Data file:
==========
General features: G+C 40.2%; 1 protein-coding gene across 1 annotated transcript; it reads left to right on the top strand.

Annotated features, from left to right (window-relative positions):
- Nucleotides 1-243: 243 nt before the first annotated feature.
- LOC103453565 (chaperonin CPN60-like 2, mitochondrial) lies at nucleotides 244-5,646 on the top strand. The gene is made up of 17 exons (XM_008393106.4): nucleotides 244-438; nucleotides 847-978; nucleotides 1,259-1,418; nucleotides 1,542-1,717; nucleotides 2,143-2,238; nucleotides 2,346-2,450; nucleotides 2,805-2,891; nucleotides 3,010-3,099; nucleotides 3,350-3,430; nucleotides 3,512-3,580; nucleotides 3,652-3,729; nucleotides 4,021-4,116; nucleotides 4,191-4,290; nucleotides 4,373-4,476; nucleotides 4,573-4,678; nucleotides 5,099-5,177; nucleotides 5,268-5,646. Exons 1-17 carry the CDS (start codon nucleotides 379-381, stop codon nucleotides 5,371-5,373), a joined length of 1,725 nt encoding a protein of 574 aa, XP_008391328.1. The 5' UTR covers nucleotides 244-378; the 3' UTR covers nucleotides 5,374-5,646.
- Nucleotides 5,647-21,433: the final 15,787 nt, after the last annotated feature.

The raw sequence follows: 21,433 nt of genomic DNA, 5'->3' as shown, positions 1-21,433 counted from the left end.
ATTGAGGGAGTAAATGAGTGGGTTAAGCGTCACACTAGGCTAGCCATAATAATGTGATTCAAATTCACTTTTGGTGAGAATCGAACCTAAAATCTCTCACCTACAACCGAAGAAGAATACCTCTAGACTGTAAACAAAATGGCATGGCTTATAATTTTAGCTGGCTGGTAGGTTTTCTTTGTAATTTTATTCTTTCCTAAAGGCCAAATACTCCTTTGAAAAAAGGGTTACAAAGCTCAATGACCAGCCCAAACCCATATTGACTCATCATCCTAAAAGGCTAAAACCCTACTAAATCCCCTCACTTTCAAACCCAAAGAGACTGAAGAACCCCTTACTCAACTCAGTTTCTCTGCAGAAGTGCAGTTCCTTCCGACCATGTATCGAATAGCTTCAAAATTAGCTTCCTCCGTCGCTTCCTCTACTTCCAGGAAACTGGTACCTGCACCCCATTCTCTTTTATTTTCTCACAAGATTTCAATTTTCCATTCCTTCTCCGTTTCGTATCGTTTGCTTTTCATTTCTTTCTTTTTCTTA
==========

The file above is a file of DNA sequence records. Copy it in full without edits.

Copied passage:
General features: G+C 40.2%; 1 protein-coding gene across 1 annotated transcript; it reads left to right on the top strand.

Annotated features, from left to right (window-relative positions):
- Nucleotides 1-243: 243 nt before the first annotated feature.
- LOC103453565 (chaperonin CPN60-like 2, mitochondrial) lies at nucleotides 244-5,646 on the top strand. The gene is made up of 17 exons (XM_008393106.4): nucleotides 244-438; nucleotides 847-978; nucleotides 1,259-1,418; nucleotides 1,542-1,717; nucleotides 2,143-2,238; nucleotides 2,346-2,450; nucleotides 2,805-2,891; nucleotides 3,010-3,099; nucleotides 3,350-3,430; nucleotides 3,512-3,580; nucleotides 3,652-3,729; nucleotides 4,021-4,116; nucleotides 4,191-4,290; nucleotides 4,373-4,476; nucleotides 4,573-4,678; nucleotides 5,099-5,177; nucleotides 5,268-5,646. Exons 1-17 carry the CDS (start codon nucleotides 379-381, stop codon nucleotides 5,371-5,373), a joined length of 1,725 nt encoding a protein of 574 aa, XP_008391328.1. The 5' UTR covers nucleotides 244-378; the 3' UTR covers nucleotides 5,374-5,646.
- Nucleotides 5,647-21,433: the final 15,787 nt, after the last annotated feature.

The raw sequence follows: 21,433 nt of genomic DNA, 5'->3' as shown, positions 1-21,433 counted from the left end.
ATTGAGGGAGTAAATGAGTGGGTTAAGCGTCACACTAGGCTAGCCATAATAATGTGATTCAAATTCACTTTTGGTGAGAATCGAACCTAAAATCTCTCACCTACAACCGAAGAAGAATACCTCTAGACTGTAAACAAAATGGCATGGCTTATAATTTTAGCTGGCTGGTAGGTTTTCTTTGTAATTTTATTCTTTCCTAAAGGCCAAATACTCCTTTGAAAAAAGGGTTACAAAGCTCAATGACCAGCCCAAACCCATATTGACTCATCATCCTAAAAGGCTAAAACCCTACTAAATCCCCTCACTTTCAAACCCAAAGAGACTGAAGAACCCCTTACTCAACTCAGTTTCTCTGCAGAAGTGCAGTTCCTTCCGACCATGTATCGAATAGCTTCAAAATTAGCTTCCTCCGTCGCTTCCTCTACTTCCAGGAAACTGGTACCTGCACCCCATTCTCTTTTATTTTCTCACAAGATTTCAATTTTCCATTCCTTCTCCGTTTCGTATCGTTTGCTTTTCATTTCTTTCTTTTTCTTA